Hemodynamic changes after protamine administration: association with mortality after coronary artery bypass surgery.
BACKGROUND: Protamine sulfate is standard therapy to reverse heparin anticoagulation. Hemodynamic responses to protamine are common, ranging from minor perturbations to cardiovascular collapse. Although severe fatal reactions occur, the relation of less extreme responses with postoperative mortality is unknown. Therefore, the authors tested the hypothesis that hemodynamic "protamine reactions" (systemic hypotension and pulmonary hypertension) are associated with mortality after cardiac surgery. METHODS: In a university hospital setting, the authors studied 6,921 coronary bypass patients using automated anesthesia record-keeping data and quality assurance databases. Degree/duration integrals of systemic hypotension (< 100 mmHg) and pulmonary hypertension (> 30 mmHg) for the 30-min after protamine administration were assessed for linear associations with mortality using multiple logistic regression models adjusting for risk factors. RESULTS: Overall mortality was 2%; greater hemodynamic responses were associated with increased mortality by odds ratios of 1.28 (systemic hypotension: 95% confidence interval, 1.14-1.43; P < 0.001) and 1.27 (pulmonary hypertension: 95% confidence interval, 1.06-1.48; P < 0.001) per 150-mmHg . min increment. Proximity of the response to protamine administration strengthened the relation, which persisted after exclusion of major hemodynamic disturbances. Tests for linearity confirmed an association even at the lowest range of values for both pressure effects. CONCLUSIONS: Hemodynamic perturbations after protamine administration are independently related to in-hospital mortality after primary coronary artery bypass surgery; the relation is present even in the lowest observed range of values for both systemic hypotension and pulmonary hypertension. Although randomized trials are necessary to address causality, this evidence suggests that strategies that avoid or attenuate these reactions may improve patient care.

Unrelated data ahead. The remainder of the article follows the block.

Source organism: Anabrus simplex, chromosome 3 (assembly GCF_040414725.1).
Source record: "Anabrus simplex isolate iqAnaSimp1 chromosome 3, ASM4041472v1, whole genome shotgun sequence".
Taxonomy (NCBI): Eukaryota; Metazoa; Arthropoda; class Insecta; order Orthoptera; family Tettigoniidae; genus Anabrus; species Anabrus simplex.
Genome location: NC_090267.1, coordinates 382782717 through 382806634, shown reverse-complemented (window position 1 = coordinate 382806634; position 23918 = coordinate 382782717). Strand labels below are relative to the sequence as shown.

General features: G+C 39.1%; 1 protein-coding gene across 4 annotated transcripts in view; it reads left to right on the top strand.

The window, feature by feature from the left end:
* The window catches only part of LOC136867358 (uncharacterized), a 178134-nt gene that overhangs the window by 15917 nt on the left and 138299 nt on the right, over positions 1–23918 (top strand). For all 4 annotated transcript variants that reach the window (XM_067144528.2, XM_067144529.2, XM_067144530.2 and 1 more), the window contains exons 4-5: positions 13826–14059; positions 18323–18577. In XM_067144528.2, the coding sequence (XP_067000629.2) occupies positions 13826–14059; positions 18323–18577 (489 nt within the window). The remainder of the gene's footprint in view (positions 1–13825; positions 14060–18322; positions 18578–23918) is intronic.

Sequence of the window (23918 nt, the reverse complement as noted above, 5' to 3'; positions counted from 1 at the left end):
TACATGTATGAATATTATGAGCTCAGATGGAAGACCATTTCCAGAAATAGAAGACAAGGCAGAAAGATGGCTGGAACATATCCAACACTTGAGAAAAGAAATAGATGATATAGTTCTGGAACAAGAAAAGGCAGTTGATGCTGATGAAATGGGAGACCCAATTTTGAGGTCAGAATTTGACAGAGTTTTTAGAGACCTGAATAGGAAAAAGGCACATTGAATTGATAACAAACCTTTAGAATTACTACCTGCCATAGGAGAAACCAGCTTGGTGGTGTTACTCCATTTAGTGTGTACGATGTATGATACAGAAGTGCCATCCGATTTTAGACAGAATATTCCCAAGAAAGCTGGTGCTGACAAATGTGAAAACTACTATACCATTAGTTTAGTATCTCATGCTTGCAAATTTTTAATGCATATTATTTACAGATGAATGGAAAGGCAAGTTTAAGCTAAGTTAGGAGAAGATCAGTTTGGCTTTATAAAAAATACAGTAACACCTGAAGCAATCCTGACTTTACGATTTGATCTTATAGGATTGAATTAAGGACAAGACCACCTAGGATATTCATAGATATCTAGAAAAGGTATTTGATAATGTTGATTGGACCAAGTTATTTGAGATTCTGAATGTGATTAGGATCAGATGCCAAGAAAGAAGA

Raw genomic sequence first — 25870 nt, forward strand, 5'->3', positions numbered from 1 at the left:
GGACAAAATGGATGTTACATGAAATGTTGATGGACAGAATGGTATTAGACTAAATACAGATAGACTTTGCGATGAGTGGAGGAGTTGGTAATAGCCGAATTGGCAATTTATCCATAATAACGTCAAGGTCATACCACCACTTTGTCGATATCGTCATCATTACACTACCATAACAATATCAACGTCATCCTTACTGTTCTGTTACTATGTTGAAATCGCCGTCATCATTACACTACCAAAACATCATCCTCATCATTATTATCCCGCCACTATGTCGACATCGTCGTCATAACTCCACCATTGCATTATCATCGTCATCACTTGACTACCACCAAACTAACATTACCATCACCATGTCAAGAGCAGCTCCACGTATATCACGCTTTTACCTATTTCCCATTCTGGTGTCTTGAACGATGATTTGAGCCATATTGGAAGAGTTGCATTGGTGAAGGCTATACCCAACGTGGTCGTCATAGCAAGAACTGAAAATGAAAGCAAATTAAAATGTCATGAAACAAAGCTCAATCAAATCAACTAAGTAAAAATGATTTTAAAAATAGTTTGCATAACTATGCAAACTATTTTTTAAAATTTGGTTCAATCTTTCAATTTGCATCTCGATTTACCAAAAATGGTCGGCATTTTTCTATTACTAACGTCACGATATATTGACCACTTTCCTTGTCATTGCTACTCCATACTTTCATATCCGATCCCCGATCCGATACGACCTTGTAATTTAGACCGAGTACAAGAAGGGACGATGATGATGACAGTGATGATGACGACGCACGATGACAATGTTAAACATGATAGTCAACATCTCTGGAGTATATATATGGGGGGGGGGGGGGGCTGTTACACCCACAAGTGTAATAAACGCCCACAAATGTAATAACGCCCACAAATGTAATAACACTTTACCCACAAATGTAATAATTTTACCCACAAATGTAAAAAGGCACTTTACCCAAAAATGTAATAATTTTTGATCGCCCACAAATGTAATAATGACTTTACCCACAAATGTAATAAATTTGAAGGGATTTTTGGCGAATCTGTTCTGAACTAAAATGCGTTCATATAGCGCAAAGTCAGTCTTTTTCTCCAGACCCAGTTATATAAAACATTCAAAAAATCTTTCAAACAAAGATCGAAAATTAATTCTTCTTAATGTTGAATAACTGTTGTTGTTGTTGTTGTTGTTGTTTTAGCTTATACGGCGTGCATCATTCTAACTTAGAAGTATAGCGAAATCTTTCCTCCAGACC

Welsby, IJ; Newman, MF; Phillips-Bute, B; Messier, RH; Kakkis, ED; Stafford-Smith, M
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